Saturday, March 8, 2008

Criminal History--The Digital Scarlet "C"

I've been reading, contemplating and researching issues relating to removal of a person's past criminal history from public scrutiny.

It's not only recent parolees and repeat felons who are now summarily being disenfranchised and eliminated from access to all sorts of jobs, housing, licensing and other opportunities.

Nowadays in our "post-911 world", because of easy, cheap access to permanent databases--either provided by a court system or by private data mining and "background check" companies--this disenfranchisement is being experienced by John Q. Citizen who has a criminal history that was in the distant past.

If you do basic google searching you will come across an amazing number of desperate people seeking to have their criminal histories removed from public scrutiny. Many of these people committed a crime 10, 20, even 30 years ago and have been crime-free since then.

Even cases that were dismissed, vacated or sealed by the courts are now showing up in these databases. Juvenile cases, misdemeanors, traffic tickets and parking tickets are listed. Even in cases where an arrest was made, but no charges were filed, or the person was exonerated, or the conviction was overturned--even in cases of utter innocence, governmental malfeasance, or mistaken identity--these are showing up in permanent, unregulated private company databases.

Some people who don't even have an actual criminal record are perpetually suffering because of ID theft falsely linking them in permanent databases to a criminal past. Even people who share common names are also being wrongly linked in permament private databases to a criminal with the same name.

So, John Q. Citizen, who has lived a clean life for years--before and after the period of criminal conduct and contact with the justice system--is now being "marked by the beast" with a permanent digital scarlet letter "C". John Q. Citizen is suddenly discovering he's not allowed to "get past his past" anymore--despite the fact that this is exactly what he has successfully done--and been doing--for years before the advent of e-docketing and permanent databases.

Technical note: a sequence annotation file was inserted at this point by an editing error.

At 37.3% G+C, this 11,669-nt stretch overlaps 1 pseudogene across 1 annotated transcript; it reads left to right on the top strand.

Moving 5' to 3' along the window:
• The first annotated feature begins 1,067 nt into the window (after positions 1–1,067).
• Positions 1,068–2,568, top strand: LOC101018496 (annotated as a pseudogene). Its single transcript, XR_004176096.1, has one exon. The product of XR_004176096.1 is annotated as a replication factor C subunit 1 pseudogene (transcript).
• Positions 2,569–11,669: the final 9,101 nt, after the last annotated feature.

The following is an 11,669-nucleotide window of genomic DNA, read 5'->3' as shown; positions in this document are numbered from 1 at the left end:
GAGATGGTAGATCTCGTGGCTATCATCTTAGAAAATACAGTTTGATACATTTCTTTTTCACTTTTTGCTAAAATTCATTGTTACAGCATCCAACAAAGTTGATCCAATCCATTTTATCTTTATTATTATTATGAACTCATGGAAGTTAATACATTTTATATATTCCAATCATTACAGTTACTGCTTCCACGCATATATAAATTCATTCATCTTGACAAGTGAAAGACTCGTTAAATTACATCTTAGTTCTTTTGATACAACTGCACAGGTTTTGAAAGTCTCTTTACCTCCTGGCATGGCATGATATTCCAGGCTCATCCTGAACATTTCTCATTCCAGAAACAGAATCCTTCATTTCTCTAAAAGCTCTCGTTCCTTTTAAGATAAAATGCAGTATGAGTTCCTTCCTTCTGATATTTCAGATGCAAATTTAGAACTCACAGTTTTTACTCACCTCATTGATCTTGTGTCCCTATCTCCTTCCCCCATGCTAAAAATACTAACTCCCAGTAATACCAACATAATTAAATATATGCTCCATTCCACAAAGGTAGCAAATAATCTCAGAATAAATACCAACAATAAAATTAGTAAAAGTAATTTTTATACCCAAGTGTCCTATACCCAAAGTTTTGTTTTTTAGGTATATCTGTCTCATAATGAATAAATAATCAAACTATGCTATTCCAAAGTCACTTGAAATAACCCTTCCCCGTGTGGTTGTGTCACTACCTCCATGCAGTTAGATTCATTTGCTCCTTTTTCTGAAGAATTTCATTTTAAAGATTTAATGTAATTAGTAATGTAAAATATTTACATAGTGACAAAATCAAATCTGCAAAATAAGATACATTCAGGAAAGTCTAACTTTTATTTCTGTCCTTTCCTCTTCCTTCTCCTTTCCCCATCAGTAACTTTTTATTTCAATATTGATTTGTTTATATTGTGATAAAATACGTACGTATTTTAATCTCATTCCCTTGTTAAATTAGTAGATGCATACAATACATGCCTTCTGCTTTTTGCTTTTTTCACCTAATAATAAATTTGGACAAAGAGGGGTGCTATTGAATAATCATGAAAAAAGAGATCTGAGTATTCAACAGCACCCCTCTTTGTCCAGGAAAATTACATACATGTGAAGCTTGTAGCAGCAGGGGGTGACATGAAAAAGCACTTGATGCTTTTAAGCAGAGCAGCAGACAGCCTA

There's a large number of absolutists who believe that the "public has a right to know" everything about a person's past criminal conduct upon demand, and who believe that employers have a similar right to learn of long-past criminal conduct in order to make a current hiring decision.

All I can say is, well, "F-U. You don't."

There's tons of research available clearly demonstrating that the longer a person shows clean conduct (before and after committing a crime) the less likely it is that they will commit a crime--any crime whatsoever--in the future. Researchers know that in the three-year post conviction period that if there's no additional criminal conduct, the recidivisim rate plummets and rapidly reaches a level near-equal to people who have never had contact with the criminal justice system.

Lots of people have committed crimes and have engaged in anti-social conduct--but they may not have a criminal record.